Listening to an Old Audio Journal Entry

I just listened to a ten-minute audio journal entry I recorded in February 2003. I wish I kept a more detailed journal (if you don’t keep one or blog you must do so!). Nonetheless, this entry was pretty revealing.

I reviewed my activities for the prior two weeks. I’m shocked at how busy I was (I was 15 yrs old). Over a two week stretch, I spent five full days in LA doing pitches and every day after school doing pitches in the Bay Area. I snuck into a non-vendor conference where clients were mingling in Monterey, spent the night, and then stood outside the door the following morning to greet people. I was on the phone every single day with my chief advisor Mike as we were in the midst of a major executive recruitment process. I had conference calls during long car rides. Our advisory board and I had long weekend and night meetings. I had various lunches and calls during the week. Somewhere along the way, I was bumped up to the varsity basketball team as a sophomore. And how did my two week stretch end? A routine check-in to the doctor, of course, where I was told I had high blood pressure. Indeed.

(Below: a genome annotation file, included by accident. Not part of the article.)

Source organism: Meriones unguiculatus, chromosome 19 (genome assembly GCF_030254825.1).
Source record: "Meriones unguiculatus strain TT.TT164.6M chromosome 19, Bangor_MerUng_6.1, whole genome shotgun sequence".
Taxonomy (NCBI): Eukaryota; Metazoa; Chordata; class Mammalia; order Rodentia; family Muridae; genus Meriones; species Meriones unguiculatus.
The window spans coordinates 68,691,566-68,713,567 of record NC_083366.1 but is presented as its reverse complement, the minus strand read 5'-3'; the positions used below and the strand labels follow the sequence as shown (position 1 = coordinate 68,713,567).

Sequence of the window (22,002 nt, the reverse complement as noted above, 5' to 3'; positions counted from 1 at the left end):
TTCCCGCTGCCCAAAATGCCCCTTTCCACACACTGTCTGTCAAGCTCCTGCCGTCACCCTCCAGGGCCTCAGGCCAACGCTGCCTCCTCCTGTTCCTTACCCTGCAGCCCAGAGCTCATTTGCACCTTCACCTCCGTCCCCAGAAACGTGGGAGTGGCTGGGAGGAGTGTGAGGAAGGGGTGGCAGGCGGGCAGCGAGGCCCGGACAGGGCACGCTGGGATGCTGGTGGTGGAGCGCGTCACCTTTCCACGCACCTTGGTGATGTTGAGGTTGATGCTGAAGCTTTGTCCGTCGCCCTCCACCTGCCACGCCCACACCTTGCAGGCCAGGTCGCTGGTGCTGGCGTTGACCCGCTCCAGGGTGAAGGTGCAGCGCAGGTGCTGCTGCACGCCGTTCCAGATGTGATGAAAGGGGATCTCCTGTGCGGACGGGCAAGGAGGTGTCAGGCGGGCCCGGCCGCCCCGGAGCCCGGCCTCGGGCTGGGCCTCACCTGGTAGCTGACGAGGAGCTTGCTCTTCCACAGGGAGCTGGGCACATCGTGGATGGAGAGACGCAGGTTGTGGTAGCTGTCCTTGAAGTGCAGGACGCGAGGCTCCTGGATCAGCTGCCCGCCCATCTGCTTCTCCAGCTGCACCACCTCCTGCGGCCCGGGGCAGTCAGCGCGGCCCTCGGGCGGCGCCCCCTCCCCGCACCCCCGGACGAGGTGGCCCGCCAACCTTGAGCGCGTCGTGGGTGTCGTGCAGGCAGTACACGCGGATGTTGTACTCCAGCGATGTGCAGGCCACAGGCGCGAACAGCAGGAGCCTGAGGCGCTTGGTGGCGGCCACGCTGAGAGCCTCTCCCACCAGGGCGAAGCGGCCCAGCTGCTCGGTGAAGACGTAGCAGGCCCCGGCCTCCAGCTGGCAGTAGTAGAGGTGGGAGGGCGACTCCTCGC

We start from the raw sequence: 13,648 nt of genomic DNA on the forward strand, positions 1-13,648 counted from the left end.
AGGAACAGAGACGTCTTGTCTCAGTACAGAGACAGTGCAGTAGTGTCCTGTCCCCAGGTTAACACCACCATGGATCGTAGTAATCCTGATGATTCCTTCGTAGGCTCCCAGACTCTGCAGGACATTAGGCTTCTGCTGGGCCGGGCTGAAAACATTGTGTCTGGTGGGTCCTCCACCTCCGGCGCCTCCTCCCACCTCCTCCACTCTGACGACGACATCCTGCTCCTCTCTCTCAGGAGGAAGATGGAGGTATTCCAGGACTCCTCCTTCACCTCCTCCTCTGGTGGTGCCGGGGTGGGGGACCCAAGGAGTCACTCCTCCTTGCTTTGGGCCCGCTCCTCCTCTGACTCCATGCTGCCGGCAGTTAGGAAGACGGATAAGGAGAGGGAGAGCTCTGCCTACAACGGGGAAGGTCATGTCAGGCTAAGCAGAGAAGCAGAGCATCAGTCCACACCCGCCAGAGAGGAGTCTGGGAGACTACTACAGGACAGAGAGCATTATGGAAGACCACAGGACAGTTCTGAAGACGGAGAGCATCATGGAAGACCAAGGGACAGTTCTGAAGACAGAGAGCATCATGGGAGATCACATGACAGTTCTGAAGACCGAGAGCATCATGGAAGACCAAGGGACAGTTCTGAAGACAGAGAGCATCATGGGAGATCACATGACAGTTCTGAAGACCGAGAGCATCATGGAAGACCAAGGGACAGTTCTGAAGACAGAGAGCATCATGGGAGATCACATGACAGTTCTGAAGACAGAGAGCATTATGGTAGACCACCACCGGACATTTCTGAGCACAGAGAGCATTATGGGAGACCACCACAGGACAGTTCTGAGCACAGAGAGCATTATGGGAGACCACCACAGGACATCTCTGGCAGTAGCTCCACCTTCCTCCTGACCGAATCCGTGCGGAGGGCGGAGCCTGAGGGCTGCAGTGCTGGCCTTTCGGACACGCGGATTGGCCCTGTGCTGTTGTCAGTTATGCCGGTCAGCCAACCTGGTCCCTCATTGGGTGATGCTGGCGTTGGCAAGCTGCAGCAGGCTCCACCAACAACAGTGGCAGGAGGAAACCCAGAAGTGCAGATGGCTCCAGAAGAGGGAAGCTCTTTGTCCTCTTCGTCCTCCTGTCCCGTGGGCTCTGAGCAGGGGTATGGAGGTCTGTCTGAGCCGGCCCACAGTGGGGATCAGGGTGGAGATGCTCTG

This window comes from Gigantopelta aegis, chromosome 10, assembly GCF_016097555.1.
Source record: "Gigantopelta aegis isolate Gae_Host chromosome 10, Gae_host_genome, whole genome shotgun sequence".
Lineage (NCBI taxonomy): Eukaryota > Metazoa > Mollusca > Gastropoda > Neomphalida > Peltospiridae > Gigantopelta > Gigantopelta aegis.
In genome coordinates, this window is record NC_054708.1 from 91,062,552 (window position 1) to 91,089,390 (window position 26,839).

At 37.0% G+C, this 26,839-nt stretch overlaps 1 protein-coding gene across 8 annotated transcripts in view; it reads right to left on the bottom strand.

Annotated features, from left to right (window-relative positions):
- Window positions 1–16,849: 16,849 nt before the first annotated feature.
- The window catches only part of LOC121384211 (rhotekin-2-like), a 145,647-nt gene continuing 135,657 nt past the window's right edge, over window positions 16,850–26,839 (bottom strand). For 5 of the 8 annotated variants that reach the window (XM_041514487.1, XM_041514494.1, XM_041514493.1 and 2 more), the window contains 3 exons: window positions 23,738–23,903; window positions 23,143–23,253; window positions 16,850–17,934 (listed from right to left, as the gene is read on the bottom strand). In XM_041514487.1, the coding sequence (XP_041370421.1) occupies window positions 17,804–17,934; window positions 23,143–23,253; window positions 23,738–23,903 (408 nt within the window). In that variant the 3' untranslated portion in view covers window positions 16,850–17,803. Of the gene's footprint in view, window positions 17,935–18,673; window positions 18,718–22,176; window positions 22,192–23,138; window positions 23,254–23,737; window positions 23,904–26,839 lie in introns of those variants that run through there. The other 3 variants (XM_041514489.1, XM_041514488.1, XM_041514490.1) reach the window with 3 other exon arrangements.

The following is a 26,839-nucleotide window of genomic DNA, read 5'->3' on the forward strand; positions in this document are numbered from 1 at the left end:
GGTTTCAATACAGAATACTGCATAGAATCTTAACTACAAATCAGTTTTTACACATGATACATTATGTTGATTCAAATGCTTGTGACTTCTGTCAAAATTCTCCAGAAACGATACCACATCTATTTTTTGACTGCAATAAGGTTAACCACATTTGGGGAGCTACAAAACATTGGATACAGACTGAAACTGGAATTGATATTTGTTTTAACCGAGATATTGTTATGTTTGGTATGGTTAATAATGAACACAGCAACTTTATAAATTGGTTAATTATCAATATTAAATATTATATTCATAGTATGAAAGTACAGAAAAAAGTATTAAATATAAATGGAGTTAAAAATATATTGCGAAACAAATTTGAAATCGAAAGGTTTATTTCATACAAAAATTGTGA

I guess my question is: When was I at school? Did I even go to classes? Does the fact that I remember nothing from freshman year mean anything? The only thing I remember is fighting the librarian to allow me to lock my laptop to the table and take calls in the conference room….

2 Responses to Listening to an Old Audio Journal Entry

  1. Mari says:

    Don’t worry, Ben, I go through similar things. I read over old entries in my journals and wonder what is it that I did in a day, and how I accomplished it all.

    It must be that we are strongly “intuitive” versus “sensing.” If you’ve heard of MBTI (Myers-Briggs Type indicator) psychology you may have more insight on this function. It bascially means that we notice the details of daily life less and are future oriented – hence the need to accomplish!

    Anyway, just recently I looked over some of my old files and projects and noticed how much I’d already accomplished. I was an online zine editor at 14, a novel writer even before then, a teacher at 18, and who knows what else! What’s helped me remember all that I do in a day is simply writing about what I’ve learned from the events of the day, and weaving into it significant or memorable. With that I accomplish two tasks.

    Keep up the good work, Ben!

    – Mari

  2. Anonymous says:

    EDIT:

    and weaving into it significant or memorable DETAILS. With that I accomplish two tasks.

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